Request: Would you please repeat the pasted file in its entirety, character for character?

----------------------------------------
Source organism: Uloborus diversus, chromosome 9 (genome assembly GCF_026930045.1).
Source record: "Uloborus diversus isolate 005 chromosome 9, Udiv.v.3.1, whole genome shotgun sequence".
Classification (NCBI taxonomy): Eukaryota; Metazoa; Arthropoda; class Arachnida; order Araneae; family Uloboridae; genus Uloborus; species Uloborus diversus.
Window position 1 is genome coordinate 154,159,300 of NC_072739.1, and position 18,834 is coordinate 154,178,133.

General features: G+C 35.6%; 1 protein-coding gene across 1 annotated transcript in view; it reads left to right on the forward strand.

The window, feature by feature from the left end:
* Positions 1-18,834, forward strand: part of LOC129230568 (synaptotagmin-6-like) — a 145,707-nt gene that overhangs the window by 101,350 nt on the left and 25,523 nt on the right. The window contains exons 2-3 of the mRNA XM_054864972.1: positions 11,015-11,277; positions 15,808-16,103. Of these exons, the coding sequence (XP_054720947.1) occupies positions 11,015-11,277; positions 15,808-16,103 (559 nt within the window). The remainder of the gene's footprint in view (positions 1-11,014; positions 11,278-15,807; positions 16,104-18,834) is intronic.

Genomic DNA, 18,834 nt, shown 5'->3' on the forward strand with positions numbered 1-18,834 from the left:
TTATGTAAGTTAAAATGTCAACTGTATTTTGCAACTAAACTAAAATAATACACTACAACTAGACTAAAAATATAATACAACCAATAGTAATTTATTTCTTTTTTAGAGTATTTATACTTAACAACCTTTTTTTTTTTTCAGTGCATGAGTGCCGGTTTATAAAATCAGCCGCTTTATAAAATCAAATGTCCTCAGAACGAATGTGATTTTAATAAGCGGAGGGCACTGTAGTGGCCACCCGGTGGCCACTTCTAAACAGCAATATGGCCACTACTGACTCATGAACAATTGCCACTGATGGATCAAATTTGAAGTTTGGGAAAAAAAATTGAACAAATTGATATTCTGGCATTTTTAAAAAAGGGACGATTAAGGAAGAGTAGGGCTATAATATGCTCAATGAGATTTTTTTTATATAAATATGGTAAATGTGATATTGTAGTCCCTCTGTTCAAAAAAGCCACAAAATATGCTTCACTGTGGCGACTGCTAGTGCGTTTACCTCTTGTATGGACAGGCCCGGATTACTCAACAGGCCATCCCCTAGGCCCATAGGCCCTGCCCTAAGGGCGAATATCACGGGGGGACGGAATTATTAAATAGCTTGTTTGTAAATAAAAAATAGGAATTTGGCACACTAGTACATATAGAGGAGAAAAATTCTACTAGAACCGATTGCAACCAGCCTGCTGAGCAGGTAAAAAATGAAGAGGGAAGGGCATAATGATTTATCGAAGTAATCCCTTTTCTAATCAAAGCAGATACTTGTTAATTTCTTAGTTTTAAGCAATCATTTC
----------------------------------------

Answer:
Source organism: Uloborus diversus, chromosome 9 (genome assembly GCF_026930045.1).
Source record: "Uloborus diversus isolate 005 chromosome 9, Udiv.v.3.1, whole genome shotgun sequence".
Classification (NCBI taxonomy): Eukaryota; Metazoa; Arthropoda; class Arachnida; order Araneae; family Uloboridae; genus Uloborus; species Uloborus diversus.
Window position 1 is genome coordinate 154,159,300 of NC_072739.1, and position 18,834 is coordinate 154,178,133.

General features: G+C 35.6%; 1 protein-coding gene across 1 annotated transcript in view; it reads left to right on the forward strand.

The window, feature by feature from the left end:
* Positions 1-18,834, forward strand: part of LOC129230568 (synaptotagmin-6-like) — a 145,707-nt gene that overhangs the window by 101,350 nt on the left and 25,523 nt on the right. The window contains exons 2-3 of the mRNA XM_054864972.1: positions 11,015-11,277; positions 15,808-16,103. Of these exons, the coding sequence (XP_054720947.1) occupies positions 11,015-11,277; positions 15,808-16,103 (559 nt within the window). The remainder of the gene's footprint in view (positions 1-11,014; positions 11,278-15,807; positions 16,104-18,834) is intronic.

Genomic DNA, 18,834 nt, shown 5'->3' on the forward strand with positions numbered 1-18,834 from the left:
TTATGTAAGTTAAAATGTCAACTGTATTTTGCAACTAAACTAAAATAATACACTACAACTAGACTAAAAATATAATACAACCAATAGTAATTTATTTCTTTTTTAGAGTATTTATACTTAACAACCTTTTTTTTTTTTCAGTGCATGAGTGCCGGTTTATAAAATCAGCCGCTTTATAAAATCAAATGTCCTCAGAACGAATGTGATTTTAATAAGCGGAGGGCACTGTAGTGGCCACCCGGTGGCCACTTCTAAACAGCAATATGGCCACTACTGACTCATGAACAATTGCCACTGATGGATCAAATTTGAAGTTTGGGAAAAAAAATTGAACAAATTGATATTCTGGCATTTTTAAAAAAGGGACGATTAAGGAAGAGTAGGGCTATAATATGCTCAATGAGATTTTTTTTATATAAATATGGTAAATGTGATATTGTAGTCCCTCTGTTCAAAAAAGCCACAAAATATGCTTCACTGTGGCGACTGCTAGTGCGTTTACCTCTTGTATGGACAGGCCCGGATTACTCAACAGGCCATCCCCTAGGCCCATAGGCCCTGCCCTAAGGGCGAATATCACGGGGGGACGGAATTATTAAATAGCTTGTTTGTAAATAAAAAATAGGAATTTGGCACACTAGTACATATAGAGGAGAAAAATTCTACTAGAACCGATTGCAACCAGCCTGCTGAGCAGGTAAAAAATGAAGAGGGAAGGGCATAATGATTTATCGAAGTAATCCCTTTTCTAATCAAAGCAGATACTTGTTAATTTCTTAGTTTTAAGCAATCATTTC